The back cover describes it as a 'swashbuckling adventure and a tender love story', it is indeed and so much more. In short, this book has a bit of everything and there is no more enjoyable read. At least i've not found one yet.
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1 of 1 people found the following review helpful
Thrilling chases, daring escapes, dashing heroes (and villains), kidnapped Kings, beautiful Princesses, dastardly evil plots, derring-do, swordfights, amazing coincidences, stalwart friendship and honour saving the day. This classic tale of adventure has it all.

This was one of the first `proper books' I read as a child, and it got me hooked on reading. Unfortunately, no other adventure story I ever read quite matched the heights of this true original!

It tells the story of Rudolph Rassendyll, holidaying in the central European Kingdom of Ruritania. By chance it turns out Rassendyll is the exact double of the King. When the King is kidnapped by his evil brother Michael, it is up to Rassenyll to save the Kingdom by first impersonating the King so that no-one realises anything is wrong, then launching a daring night assault on Michael's castle to rescue the real King.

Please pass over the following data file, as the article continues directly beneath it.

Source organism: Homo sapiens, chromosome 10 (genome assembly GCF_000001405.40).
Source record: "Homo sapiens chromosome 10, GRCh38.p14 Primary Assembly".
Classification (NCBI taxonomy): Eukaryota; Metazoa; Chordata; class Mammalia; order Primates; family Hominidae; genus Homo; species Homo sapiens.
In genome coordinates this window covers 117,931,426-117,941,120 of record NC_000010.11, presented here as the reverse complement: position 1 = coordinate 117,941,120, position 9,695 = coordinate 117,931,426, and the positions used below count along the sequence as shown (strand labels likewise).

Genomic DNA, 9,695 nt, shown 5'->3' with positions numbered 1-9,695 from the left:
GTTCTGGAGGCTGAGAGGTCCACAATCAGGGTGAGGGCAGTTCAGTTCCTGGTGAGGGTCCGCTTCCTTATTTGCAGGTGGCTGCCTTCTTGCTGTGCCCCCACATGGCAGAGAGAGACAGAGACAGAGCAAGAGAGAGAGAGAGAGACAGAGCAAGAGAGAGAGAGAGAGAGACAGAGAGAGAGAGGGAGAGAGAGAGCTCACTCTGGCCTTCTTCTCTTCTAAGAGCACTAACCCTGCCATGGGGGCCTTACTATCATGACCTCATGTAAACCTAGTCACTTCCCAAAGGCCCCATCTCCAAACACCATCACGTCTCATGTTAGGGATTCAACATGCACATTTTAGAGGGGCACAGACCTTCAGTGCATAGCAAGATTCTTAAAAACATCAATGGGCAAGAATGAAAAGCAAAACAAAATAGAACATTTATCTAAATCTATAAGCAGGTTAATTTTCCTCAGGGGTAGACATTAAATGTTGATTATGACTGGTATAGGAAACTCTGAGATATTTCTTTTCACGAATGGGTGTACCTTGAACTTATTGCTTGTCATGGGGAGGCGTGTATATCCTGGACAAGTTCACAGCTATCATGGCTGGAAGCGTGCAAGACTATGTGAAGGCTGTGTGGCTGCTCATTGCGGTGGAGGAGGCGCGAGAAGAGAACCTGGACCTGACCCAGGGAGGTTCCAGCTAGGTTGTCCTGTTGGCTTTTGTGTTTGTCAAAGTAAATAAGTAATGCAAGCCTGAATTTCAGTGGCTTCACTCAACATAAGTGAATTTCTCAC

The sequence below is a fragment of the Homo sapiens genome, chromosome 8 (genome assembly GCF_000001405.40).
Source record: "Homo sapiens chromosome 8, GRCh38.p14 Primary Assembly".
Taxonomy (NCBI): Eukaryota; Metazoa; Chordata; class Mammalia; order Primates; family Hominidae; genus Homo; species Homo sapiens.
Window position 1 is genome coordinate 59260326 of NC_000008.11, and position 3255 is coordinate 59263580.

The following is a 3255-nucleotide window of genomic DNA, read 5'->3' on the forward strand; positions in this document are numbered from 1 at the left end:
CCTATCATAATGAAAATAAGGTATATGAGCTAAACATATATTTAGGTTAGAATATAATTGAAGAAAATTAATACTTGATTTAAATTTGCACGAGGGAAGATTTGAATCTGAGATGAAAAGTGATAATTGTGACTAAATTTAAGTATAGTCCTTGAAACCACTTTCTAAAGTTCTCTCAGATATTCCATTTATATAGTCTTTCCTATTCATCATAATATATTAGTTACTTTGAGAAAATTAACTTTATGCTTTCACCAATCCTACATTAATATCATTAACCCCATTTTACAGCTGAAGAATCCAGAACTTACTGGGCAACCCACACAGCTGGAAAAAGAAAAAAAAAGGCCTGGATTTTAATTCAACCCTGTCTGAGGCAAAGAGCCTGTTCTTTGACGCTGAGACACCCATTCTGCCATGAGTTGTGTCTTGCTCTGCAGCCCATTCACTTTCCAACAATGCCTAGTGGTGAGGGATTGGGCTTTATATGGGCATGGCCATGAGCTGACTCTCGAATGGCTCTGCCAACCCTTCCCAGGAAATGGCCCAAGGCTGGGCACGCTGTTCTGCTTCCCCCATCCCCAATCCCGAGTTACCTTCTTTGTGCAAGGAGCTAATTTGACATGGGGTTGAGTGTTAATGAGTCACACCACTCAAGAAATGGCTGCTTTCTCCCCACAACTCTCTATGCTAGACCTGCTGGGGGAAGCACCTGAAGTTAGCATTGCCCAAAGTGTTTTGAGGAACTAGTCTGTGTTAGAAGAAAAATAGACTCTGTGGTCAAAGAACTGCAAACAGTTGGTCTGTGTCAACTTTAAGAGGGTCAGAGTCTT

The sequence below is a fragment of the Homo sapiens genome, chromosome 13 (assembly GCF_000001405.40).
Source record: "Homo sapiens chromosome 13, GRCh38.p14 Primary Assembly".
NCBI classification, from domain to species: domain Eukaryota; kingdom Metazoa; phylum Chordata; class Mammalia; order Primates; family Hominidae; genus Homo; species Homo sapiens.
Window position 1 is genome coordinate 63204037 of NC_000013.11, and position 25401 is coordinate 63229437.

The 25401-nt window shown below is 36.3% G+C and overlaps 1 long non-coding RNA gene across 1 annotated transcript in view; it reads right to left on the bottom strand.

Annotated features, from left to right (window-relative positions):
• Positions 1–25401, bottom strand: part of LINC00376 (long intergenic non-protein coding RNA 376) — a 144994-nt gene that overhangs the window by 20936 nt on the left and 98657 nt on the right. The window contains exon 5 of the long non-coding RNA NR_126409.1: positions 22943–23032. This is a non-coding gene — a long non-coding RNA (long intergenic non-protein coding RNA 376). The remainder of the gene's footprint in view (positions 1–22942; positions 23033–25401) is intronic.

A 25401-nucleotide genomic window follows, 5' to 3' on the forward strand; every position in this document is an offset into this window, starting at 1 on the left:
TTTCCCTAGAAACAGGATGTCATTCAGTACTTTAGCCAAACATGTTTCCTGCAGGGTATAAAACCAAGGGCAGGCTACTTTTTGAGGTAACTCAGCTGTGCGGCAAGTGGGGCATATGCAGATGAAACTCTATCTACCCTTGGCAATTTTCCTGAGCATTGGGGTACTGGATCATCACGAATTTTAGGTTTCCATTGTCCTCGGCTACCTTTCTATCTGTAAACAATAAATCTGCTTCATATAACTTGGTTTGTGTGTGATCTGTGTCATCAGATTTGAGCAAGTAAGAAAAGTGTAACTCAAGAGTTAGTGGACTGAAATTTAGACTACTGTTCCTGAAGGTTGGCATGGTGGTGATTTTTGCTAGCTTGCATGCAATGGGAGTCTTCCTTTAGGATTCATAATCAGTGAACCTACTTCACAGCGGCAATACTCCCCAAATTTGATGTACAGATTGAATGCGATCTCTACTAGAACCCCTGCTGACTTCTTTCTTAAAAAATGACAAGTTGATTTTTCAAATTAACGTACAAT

As well as a strong plot, the book is brought to life with great characters - the stout and implacable Colonel Sapt, the loyal young Fritz, the weak playboy King, the evil Black Michael and, of course, the devilishly dashing Rupert of Hentzau. Each is given a distinctive voice and really lives when one reads the book. Added to this, Hope had a great eye for action, describing fights scenes in such a manner as to leave you feeling quite breathless by the end of it. He also had an eye for the human story, with the motives of many of the characters examined, making their actions seem more believable and not just merely convenient plot devices.

This is a truly classic story, one that bears reading and re-reading. Definitely one to get reluctant young readers interested in books, and a great pece of escapism for the older reader. Highly recommended. Also check out the sequel `Rupert of Hentzau', in which the story is satisfactorily continued and concluded.
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2 of 3 people found the following review helpful